In all extracts, the camera view offers a perspective on the participation framework, in a more global way in extracts 4-5, in a mobile way behind their shoulders in extract 3, and in a way that includes both participants in extract 1-2. In all cases, it integrates the objects being touched. On the basis of this view, the details of touch and the touched objects, can be focused on by zooming in on them, as in extracts 1-2-3. In extracts 4-5, the large camera view preserves the local ecology of the organizational features within the ongoing collaborative cooking and baking activity. This makes it possible for the analysts (and the readers, too) to follow, understand, and reflect on the relevance and organization of participants’ conduct. As such, participants’ production and recognition of the accountability of material transformations of the prepared food, in relation to their coordinated work, is made available for close and repeated analytical scrutiny. In all the cases, the availability of these details allows for their fine-grained transcription.

The issue of producing a filmed account of the accountability of touch not only concerns the researcher assembling video-recorded data for analysis. The same issue is also faced by other professionals video-documenting ongoing haptic activities (Broth et al., 2014). In order to reflect about how this problem is locally and endogenously solved by them, we turn to the way a TV director secures the broadcastability of haptic moments during cooking and instructs their videographability through the way s/he directs the camerawork. While we have described the camera views of the previous extracts in general ways, this last extract enables us to analyze the moment-by-moment selection and movement of the camera views.

The extract comes from a video recording of the production of a televised cooking competition at the Swiss French television, made in the control room during the realization. Players prepare fresh pasta and make the dough themselves. A chef gives advice and will later evaluate the dish. We join one of the teams encountering a problem in rolling out the dough with a robot: too thick, the dough cannot fit into the pasta machine (Figure 27). Overhearing the formulation of the problem as a request for help, the chef joins them. Our analysis adopts the perspective of the members of the control room who film and edit this TV show in real-time (Figure 26).

Figure 26.

The director (DIR) instructs the activity of the cameramen in the studio for the production of the shots by using microphones and headphones (Broth, 2009). Three TV cameramen (ca2, ca3 and BRC2) capture the activity we are interested in. Interactions between participants in the control room are transcribed in black, and interactions between participants filmed on set are in grey.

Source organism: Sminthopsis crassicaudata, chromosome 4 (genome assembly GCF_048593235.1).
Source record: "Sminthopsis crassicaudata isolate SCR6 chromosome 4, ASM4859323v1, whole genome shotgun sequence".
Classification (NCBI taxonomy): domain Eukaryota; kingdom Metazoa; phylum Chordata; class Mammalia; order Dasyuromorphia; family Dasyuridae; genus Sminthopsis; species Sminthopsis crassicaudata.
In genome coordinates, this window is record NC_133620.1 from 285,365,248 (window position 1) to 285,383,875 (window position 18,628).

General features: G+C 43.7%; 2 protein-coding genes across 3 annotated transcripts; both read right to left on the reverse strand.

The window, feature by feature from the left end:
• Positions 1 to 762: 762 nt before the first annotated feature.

Extract 6.

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Just before this extract, the chef draws the participants' attention to the problematic nature of the texture of the dough. Following his instructions, Brigitte restarts rolling out the dough (lines 3-12). Camera BRC2 displays a high-angle close-up, showing Brigitte inserting the dough in the robot with her right hand, while the chef carefully retrieves it with his left hand (lines 5-12, Figures 28-30). He does so while instructing Brigitte to insert the dough delicately (line 5) in order to preserve its integrity, then he retrieves it (line 7). Brigitte puts her left hand under the pasta machine in order to take the dough. The fineness of the paste is something that is assessed by the expert (“see the dough, it’s already much better” 9) at the moment when both participants can feel by touching (lines 9-10). In this sense, Brigitte’s reply ”je vois”/“I see” (line 10) refers both to a perceptual vision and a haptic experience.

The texture of the dough is also perceived as relevant by the video professionals around the set and in the control room. During this scene, CA3 operator spontaneously pans (line 4) then zooms (line 10) to the hands of Brigitte passing the dough through the pasta machine. Through his camera movements, CA3 operator makes visible his orientation to the texture of the dough as a central issue relevant for all participants. The director selects CA3’s shot and assesses it positively (line 14) as the chef is precisely describing the expected texture (“you can always roll it out more finely” lines 12-13). The lateral shot thus provides a new perspective on the instructed action (Figures 31-32), focusing the attention of TV-viewers to the textural quality (and in particular the fineness) of the dough in-the-making.